From September 1997 through January 2003, researchers at Brandeis University, Heller School for Social Policy and Management, Cambridge, Mass., studied how a change in ownership from nonprofit to for-profit status ("conversion") affected hospitals' provision of community benefits, financial performance and relationships with other health care providers.
The project included a nationwide study of all 709 hospital conversions between 1990 and 2001 as well as in-depth case studies of eight hospitals.
Uncompensated care levels dropped when a nonprofit hospital converted to for-profit ownership.
The largest decrease in uncompensated care occurred when nonprofit hospitals converted to for-profit chain-owned facilities.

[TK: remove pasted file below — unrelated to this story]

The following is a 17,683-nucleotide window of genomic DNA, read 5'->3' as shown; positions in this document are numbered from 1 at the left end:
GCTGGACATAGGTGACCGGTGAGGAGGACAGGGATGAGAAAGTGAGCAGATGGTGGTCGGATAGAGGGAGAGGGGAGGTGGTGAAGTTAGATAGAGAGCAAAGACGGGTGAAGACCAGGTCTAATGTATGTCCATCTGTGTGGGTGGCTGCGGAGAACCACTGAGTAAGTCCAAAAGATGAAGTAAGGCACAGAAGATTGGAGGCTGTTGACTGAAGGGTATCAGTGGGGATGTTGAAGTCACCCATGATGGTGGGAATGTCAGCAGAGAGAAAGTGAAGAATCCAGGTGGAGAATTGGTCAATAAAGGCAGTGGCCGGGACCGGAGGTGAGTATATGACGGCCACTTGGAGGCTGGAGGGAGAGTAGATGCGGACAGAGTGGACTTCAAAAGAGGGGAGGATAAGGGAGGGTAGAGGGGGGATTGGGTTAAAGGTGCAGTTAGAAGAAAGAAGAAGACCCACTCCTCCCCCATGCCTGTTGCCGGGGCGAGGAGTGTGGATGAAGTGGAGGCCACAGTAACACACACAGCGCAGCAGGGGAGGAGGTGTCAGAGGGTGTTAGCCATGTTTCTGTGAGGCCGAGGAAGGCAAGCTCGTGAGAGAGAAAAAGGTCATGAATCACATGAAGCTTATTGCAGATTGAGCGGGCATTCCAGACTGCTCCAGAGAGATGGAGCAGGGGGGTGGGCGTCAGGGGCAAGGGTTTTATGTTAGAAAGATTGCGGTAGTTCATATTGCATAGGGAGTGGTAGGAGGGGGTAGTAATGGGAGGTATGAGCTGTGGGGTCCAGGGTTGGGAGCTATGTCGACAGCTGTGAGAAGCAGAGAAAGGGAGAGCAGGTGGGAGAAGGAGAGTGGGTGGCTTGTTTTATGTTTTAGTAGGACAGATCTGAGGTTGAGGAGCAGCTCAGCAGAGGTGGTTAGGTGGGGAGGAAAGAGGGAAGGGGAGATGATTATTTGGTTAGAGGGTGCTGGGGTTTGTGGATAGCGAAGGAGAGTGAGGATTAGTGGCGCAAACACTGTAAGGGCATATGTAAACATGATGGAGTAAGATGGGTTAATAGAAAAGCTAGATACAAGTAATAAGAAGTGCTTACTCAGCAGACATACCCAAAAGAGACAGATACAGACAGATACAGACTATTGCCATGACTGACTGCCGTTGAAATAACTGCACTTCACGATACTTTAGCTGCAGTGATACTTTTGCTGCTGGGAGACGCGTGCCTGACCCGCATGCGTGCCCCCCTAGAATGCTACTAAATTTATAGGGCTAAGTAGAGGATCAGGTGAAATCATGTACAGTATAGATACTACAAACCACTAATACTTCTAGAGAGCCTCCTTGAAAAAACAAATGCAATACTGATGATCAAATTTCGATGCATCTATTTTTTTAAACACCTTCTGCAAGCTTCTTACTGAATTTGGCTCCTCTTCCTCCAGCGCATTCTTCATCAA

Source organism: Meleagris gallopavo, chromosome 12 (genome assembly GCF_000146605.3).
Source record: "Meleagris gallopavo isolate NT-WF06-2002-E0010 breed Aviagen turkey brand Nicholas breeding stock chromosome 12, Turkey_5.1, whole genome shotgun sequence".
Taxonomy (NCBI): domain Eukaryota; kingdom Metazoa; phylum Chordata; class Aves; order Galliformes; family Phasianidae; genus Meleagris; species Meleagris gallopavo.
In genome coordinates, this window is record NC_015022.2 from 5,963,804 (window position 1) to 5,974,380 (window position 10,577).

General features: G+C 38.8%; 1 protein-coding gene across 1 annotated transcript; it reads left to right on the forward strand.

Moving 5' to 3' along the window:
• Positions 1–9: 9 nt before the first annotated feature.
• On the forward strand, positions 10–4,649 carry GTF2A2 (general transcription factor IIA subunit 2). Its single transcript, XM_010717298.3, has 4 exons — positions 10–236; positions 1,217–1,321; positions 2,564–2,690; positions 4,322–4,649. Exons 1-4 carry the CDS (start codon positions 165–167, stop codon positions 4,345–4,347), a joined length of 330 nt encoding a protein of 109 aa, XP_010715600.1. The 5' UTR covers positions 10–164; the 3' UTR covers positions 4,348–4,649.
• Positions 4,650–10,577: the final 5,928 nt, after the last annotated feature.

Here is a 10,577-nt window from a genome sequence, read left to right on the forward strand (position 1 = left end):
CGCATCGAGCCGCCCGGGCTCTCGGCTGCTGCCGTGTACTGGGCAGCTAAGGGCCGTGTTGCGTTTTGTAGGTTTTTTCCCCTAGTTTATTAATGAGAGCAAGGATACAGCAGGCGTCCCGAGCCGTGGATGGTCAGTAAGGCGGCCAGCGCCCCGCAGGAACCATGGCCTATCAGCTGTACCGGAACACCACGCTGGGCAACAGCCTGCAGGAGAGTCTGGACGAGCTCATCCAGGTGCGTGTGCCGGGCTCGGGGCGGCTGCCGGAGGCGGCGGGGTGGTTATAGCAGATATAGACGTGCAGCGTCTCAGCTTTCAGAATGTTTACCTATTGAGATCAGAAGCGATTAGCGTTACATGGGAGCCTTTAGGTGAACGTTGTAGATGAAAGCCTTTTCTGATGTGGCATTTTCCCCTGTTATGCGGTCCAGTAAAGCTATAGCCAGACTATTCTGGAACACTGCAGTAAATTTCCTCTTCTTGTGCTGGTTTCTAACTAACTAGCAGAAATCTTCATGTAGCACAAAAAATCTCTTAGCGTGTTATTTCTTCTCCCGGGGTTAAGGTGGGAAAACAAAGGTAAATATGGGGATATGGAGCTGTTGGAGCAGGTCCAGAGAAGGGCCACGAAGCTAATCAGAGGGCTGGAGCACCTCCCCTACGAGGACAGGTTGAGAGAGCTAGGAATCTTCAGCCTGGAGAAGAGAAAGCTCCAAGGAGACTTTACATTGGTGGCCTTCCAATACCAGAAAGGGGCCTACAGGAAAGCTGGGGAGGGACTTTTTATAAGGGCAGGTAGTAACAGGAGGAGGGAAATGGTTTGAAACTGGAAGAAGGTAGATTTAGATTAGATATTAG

According to case-study respondents, conversion affected the hospital's collaborative and competitive behavior toward other providers and organizations in the community.
Conversion foundations, formed from the sale of nonprofit hospitals, sometimes maintained or exceeded the nonprofit's financial contribution, but they did not substitute for the hospital's role as a community partner.
Drawing conclusions about whether hospital conversions are a good or bad policy is difficult because conversion affects each community differently.